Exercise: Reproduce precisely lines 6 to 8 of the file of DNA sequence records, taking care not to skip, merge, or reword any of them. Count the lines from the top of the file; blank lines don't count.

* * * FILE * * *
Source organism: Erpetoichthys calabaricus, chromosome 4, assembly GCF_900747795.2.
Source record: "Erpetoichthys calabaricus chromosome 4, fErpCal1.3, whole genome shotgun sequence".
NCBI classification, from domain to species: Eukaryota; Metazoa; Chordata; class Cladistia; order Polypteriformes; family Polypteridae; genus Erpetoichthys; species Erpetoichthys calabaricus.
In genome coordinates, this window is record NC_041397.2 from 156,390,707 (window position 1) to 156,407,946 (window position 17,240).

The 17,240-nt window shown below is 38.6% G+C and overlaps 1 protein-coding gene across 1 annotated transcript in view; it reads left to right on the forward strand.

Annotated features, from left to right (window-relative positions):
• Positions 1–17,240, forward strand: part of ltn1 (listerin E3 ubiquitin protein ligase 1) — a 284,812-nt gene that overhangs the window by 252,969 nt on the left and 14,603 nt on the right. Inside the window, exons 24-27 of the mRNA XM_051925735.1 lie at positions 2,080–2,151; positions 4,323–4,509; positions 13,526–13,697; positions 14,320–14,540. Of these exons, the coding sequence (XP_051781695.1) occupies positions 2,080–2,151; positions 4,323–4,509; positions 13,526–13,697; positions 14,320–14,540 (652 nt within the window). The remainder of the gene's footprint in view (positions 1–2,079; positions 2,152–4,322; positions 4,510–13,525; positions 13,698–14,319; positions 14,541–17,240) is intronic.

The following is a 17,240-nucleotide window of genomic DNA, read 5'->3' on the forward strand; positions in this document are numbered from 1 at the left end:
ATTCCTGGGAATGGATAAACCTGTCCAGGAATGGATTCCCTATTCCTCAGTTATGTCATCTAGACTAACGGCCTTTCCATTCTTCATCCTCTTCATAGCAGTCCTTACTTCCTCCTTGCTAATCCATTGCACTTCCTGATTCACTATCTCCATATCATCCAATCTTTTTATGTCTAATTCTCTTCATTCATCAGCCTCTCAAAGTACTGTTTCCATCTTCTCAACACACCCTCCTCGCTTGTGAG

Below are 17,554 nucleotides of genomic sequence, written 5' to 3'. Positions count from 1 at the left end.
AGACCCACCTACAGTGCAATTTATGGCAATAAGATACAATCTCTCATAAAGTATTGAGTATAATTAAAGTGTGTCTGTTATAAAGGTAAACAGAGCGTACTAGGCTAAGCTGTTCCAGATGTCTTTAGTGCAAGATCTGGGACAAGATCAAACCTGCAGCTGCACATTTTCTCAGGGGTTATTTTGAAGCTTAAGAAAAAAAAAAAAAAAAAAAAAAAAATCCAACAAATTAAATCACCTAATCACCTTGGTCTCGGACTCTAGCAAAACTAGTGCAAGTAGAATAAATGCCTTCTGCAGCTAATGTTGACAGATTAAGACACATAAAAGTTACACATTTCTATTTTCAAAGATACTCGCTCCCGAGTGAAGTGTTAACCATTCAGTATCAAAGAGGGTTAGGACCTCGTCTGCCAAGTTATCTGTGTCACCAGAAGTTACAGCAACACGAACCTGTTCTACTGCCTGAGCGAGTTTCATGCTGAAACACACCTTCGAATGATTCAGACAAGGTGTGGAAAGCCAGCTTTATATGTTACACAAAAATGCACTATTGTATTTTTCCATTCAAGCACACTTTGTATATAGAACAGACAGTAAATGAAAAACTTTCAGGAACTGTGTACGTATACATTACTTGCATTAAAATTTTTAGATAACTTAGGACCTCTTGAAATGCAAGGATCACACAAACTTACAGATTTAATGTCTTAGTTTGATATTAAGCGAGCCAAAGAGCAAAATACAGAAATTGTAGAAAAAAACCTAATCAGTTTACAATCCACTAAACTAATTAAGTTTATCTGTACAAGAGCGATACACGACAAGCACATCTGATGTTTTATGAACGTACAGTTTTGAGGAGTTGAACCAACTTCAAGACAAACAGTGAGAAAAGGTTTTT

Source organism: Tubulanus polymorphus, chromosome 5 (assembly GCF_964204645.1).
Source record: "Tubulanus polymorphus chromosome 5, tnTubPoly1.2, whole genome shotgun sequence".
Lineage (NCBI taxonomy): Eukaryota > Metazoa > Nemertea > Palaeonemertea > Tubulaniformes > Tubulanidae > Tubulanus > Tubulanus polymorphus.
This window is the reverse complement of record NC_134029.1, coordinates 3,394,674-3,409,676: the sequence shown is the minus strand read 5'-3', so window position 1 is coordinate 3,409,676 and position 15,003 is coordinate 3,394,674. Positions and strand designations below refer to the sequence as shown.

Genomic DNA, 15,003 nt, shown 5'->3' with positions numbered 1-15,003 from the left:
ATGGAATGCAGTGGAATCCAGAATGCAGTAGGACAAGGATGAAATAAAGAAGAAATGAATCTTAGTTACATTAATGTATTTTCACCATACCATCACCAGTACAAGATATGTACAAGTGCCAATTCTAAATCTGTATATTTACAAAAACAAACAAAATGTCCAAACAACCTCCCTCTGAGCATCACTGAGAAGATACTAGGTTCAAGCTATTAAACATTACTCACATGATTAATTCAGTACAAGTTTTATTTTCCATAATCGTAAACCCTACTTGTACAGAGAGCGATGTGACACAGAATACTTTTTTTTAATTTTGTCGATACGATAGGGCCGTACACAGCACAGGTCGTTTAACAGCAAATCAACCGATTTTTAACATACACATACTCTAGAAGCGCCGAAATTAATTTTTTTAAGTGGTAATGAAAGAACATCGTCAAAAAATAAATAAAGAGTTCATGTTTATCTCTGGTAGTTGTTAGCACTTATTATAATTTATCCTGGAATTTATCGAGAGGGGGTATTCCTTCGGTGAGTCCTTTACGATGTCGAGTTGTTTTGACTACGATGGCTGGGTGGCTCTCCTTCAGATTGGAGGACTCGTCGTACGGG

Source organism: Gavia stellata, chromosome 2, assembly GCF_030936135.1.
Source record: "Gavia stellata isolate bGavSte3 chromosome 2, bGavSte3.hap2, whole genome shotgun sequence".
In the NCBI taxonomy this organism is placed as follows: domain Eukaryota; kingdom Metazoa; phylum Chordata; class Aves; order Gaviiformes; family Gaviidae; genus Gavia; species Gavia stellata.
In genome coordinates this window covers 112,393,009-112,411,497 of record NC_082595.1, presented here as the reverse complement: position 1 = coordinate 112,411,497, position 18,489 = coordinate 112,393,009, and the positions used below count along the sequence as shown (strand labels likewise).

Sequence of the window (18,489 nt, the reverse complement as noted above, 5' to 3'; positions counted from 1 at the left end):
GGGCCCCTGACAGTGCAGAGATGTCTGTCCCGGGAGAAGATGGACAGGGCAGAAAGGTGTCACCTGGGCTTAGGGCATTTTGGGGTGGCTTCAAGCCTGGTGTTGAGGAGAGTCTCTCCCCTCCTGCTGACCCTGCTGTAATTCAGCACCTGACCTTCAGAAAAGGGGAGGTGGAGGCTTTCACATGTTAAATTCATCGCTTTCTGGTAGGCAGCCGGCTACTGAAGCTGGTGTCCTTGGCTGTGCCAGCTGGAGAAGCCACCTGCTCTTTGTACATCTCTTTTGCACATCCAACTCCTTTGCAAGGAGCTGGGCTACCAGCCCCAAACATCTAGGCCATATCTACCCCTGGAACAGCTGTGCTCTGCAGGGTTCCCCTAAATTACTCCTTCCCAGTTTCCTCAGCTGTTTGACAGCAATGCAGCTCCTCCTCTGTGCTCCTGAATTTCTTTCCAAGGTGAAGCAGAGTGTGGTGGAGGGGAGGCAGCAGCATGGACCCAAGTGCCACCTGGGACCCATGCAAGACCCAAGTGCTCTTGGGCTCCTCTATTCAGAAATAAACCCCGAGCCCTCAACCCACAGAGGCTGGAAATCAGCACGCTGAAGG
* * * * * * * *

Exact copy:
Annotated features, from left to right (window-relative positions):
• Positions 1–17,240, forward strand: part of ltn1 (listerin E3 ubiquitin protein ligase 1) — a 284,812-nt gene that overhangs the window by 252,969 nt on the left and 14,603 nt on the right. Inside the window, exons 24-27 of the mRNA XM_051925735.1 lie at positions 2,080–2,151; positions 4,323–4,509; positions 13,526–13,697; positions 14,320–14,540. Of these exons, the coding sequence (XP_051781695.1) occupies positions 2,080–2,151; positions 4,323–4,509; positions 13,526–13,697; positions 14,320–14,540 (652 nt within the window). The remainder of the gene's footprint in view (positions 1–2,079; positions 2,152–4,322; positions 4,510–13,525; positions 13,698–14,319; positions 14,541–17,240) is intronic.

The following is a 17,240-nucleotide window of genomic DNA, read 5'->3' on the forward strand; positions in this document are numbered from 1 at the left end: